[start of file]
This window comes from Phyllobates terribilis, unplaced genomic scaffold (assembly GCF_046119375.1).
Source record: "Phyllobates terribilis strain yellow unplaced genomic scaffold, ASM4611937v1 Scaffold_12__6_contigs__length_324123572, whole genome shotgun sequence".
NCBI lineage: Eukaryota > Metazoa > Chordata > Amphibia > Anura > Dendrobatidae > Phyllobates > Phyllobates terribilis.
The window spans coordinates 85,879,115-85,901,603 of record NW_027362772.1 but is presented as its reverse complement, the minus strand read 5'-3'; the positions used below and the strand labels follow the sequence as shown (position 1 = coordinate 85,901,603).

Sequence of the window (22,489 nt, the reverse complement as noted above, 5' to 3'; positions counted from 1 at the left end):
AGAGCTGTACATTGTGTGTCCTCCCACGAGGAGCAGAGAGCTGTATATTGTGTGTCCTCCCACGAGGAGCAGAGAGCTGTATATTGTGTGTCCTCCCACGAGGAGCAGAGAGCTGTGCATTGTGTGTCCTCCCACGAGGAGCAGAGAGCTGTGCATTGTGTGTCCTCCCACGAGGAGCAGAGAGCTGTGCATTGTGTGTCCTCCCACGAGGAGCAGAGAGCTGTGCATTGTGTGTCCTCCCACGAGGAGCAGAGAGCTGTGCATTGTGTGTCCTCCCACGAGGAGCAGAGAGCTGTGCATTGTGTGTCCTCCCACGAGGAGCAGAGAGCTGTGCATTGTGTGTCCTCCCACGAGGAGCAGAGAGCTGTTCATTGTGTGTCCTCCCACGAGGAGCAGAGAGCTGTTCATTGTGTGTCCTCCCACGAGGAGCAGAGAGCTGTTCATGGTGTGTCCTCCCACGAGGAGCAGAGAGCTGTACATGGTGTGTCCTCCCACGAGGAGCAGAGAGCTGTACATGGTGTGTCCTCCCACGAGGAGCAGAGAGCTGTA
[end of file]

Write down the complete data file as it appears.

This window comes from Phyllobates terribilis, unplaced genomic scaffold (assembly GCF_046119375.1).
Source record: "Phyllobates terribilis strain yellow unplaced genomic scaffold, ASM4611937v1 Scaffold_12__6_contigs__length_324123572, whole genome shotgun sequence".
NCBI lineage: Eukaryota > Metazoa > Chordata > Amphibia > Anura > Dendrobatidae > Phyllobates > Phyllobates terribilis.
The window spans coordinates 85,879,115-85,901,603 of record NW_027362772.1 but is presented as its reverse complement, the minus strand read 5'-3'; the positions used below and the strand labels follow the sequence as shown (position 1 = coordinate 85,901,603).

Sequence of the window (22,489 nt, the reverse complement as noted above, 5' to 3'; positions counted from 1 at the left end):
AGAGCTGTACATTGTGTGTCCTCCCACGAGGAGCAGAGAGCTGTATATTGTGTGTCCTCCCACGAGGAGCAGAGAGCTGTATATTGTGTGTCCTCCCACGAGGAGCAGAGAGCTGTGCATTGTGTGTCCTCCCACGAGGAGCAGAGAGCTGTGCATTGTGTGTCCTCCCACGAGGAGCAGAGAGCTGTGCATTGTGTGTCCTCCCACGAGGAGCAGAGAGCTGTGCATTGTGTGTCCTCCCACGAGGAGCAGAGAGCTGTGCATTGTGTGTCCTCCCACGAGGAGCAGAGAGCTGTGCATTGTGTGTCCTCCCACGAGGAGCAGAGAGCTGTGCATTGTGTGTCCTCCCACGAGGAGCAGAGAGCTGTTCATTGTGTGTCCTCCCACGAGGAGCAGAGAGCTGTTCATTGTGTGTCCTCCCACGAGGAGCAGAGAGCTGTTCATGGTGTGTCCTCCCACGAGGAGCAGAGAGCTGTACATGGTGTGTCCTCCCACGAGGAGCAGAGAGCTGTACATGGTGTGTCCTCCCACGAGGAGCAGAGAGCTGTA